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This past week Governor Ricketts returned the budget passed by the Legislature with several line item vetoes reducing spending. Included in the additional reductions was a 0.5% reduction in the operations budget of any agency that had not received a 3% or greater cut by the Legislature, excluding K-12 education and corrections. Additionally, the total appropriation for the Medicaid program was reduced to the original recommendation made by Governor Ricketts in his proposed budget in February. The Legislature passed a budget which had increased that appropriation above the request of the Department of Health and Human Services, which manages Medicaid.
Some members of the Legislature attempted to override the line item veto of the additional appropriation to Medicaid, but the Governor’s recommendation was ultimately sustained. As a member of the Appropriations Committee, I supported the original budget proposal from DHHS throughout the budget process, and did not vote to increase their spending above their request.
Opponents of the line item veto preyed upon misinformation and fears of the public to make their case for increasing the appropriation, rather than the facts. Care of Nebraska’s most vulnerable population is an important priority. Medicaid is the second largest expense in Nebraska’s General Fund budget, and is a program that has seen significant improvement in management of its resources in the past two years. This careful management has resulted in excess appropriations which have been returned to the General Fund over the past two fiscal years.
Any claim that the reduction to the total appropriations to Medicaid automatically results in lower reimbursement for services to providers is false. The Legislature does not set specific rates for reimbursement in the General Fund budget. A block of money, totaling $833 million, is appropriated as a pool to the Department of Health and Human Services. DHHS uses that money to fund the state’s portion of Medicaid expenses. That total amount needed to provide those services is based on a forecast that projects the total needs of the program during the coming two year budget. Appropriations are not made to a specific provider type or service, but rather to the entire budget program as a whole.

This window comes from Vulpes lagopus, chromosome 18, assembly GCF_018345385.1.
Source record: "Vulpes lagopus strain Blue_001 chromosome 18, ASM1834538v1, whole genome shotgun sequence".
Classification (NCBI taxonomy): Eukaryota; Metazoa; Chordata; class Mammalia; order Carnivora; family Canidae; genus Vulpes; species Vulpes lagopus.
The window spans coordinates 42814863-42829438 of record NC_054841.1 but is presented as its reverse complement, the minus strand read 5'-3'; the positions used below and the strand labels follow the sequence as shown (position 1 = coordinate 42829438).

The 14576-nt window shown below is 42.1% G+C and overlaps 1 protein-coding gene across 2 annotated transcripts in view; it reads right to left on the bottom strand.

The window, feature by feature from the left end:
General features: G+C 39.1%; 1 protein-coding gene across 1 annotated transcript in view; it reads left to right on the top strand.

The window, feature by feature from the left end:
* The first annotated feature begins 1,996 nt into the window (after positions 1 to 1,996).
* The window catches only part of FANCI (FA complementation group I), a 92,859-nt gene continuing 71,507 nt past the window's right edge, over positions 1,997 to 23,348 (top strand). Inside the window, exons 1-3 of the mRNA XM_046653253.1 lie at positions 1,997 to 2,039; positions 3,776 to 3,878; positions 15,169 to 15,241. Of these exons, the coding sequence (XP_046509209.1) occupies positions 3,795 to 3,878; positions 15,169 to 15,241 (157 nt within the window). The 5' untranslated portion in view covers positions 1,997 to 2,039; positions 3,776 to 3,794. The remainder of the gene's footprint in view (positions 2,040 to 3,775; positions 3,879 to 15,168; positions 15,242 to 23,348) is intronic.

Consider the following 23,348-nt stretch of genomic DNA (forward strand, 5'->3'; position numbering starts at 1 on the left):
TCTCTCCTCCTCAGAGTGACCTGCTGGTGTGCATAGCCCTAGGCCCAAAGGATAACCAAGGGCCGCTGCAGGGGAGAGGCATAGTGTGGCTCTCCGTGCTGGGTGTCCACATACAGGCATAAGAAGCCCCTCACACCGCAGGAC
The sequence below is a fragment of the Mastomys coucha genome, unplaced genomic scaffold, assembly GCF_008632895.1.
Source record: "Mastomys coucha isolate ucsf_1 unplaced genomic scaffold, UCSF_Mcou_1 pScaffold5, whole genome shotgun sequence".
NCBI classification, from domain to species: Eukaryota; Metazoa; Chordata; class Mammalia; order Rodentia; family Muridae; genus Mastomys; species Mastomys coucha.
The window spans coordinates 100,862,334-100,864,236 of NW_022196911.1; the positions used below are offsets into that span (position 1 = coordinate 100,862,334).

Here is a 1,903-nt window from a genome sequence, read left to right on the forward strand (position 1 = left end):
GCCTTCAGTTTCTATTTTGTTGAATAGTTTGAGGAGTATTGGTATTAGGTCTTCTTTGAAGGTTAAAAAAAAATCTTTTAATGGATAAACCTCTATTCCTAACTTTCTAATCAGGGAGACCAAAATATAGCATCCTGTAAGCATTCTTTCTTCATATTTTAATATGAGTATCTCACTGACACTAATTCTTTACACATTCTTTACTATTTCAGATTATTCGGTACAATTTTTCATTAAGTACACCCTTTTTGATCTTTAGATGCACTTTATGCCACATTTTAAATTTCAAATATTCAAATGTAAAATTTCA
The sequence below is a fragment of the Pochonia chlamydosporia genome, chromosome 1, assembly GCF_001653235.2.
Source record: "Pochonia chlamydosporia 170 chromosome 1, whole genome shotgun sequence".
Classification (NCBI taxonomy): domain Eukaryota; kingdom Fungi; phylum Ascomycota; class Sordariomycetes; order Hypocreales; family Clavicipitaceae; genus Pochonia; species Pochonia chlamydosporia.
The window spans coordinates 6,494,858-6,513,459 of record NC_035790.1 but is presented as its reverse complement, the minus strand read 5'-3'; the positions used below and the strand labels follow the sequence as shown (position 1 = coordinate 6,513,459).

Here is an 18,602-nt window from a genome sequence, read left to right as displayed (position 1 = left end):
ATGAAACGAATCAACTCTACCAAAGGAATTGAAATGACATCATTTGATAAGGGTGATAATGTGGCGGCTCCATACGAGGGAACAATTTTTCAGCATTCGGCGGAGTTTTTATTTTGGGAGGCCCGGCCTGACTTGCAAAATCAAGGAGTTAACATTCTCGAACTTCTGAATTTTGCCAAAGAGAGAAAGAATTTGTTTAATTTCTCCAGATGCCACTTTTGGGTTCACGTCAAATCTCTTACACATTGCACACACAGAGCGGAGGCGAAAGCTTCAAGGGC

How the pool of money in the Medicaid budget is spent is a product of three factors. First are the provider reimbursements, which is the actual fee schedule for specific services to Medicaid patients by physicians, disability service providers, nursing homes, and other Medicaid service providers. There fees are determined by complicated rate studies which must be approved at the federal level by the Center for Medicaid Services. The federal government has extensive oversight over these rate schedules, since a percentage of the total reimbursement is paid for by the federal government. The federal share is determined by a factor known as the FMAP.
Medicaid is an entitlement program driven primarily by the other two factors that determine how the total appropriation is spent: enrollment and utilization. Enrollment refers to the number of people who participate in the Medicaid program in Nebraska. Nebraska has experienced steady to flat growth in enrollment in recent years. The third component of the equation is the utilization factor, which is the total costs to the state per enrolled Medicaid patient.
Thus, Medicaid does not operate from a fixed budget. It is a dynamic interaction of all three factors. Throughout the budget process, I have been carefully examining the total needs of the Medicaid program as a member of the Appropriations Committee. This has included discussion with DHHS CEO Courtney Phillips and Medicaid Director Calder Lynch. Through careful management and responsible budgeting on their part, they are able to successfully manage the Medicaid program with the $833 million proposed by the governor and ultimately sustained by the legislature this week. Their management approach to make better use of every state dollar is exactly the kind of process improvement that reduces excess and waste in government, while still meeting the obligations to our most vulnerable citizens.
Careful, thoughtful, and evidence based analysis is critical to all spending decisions. While political rhetoric makes for interesting headlines, prompts social media action alerts, and motivates voters to engage, if it is not accurate it complicates productive discussion and grinds effective government to a halt. To make the most responsible decisions for all Nebraskans, both those dependent on state programs and those paying taxes, I must actively seek and operate from accurate data and information. I encourage citizens to aggressively question information as well.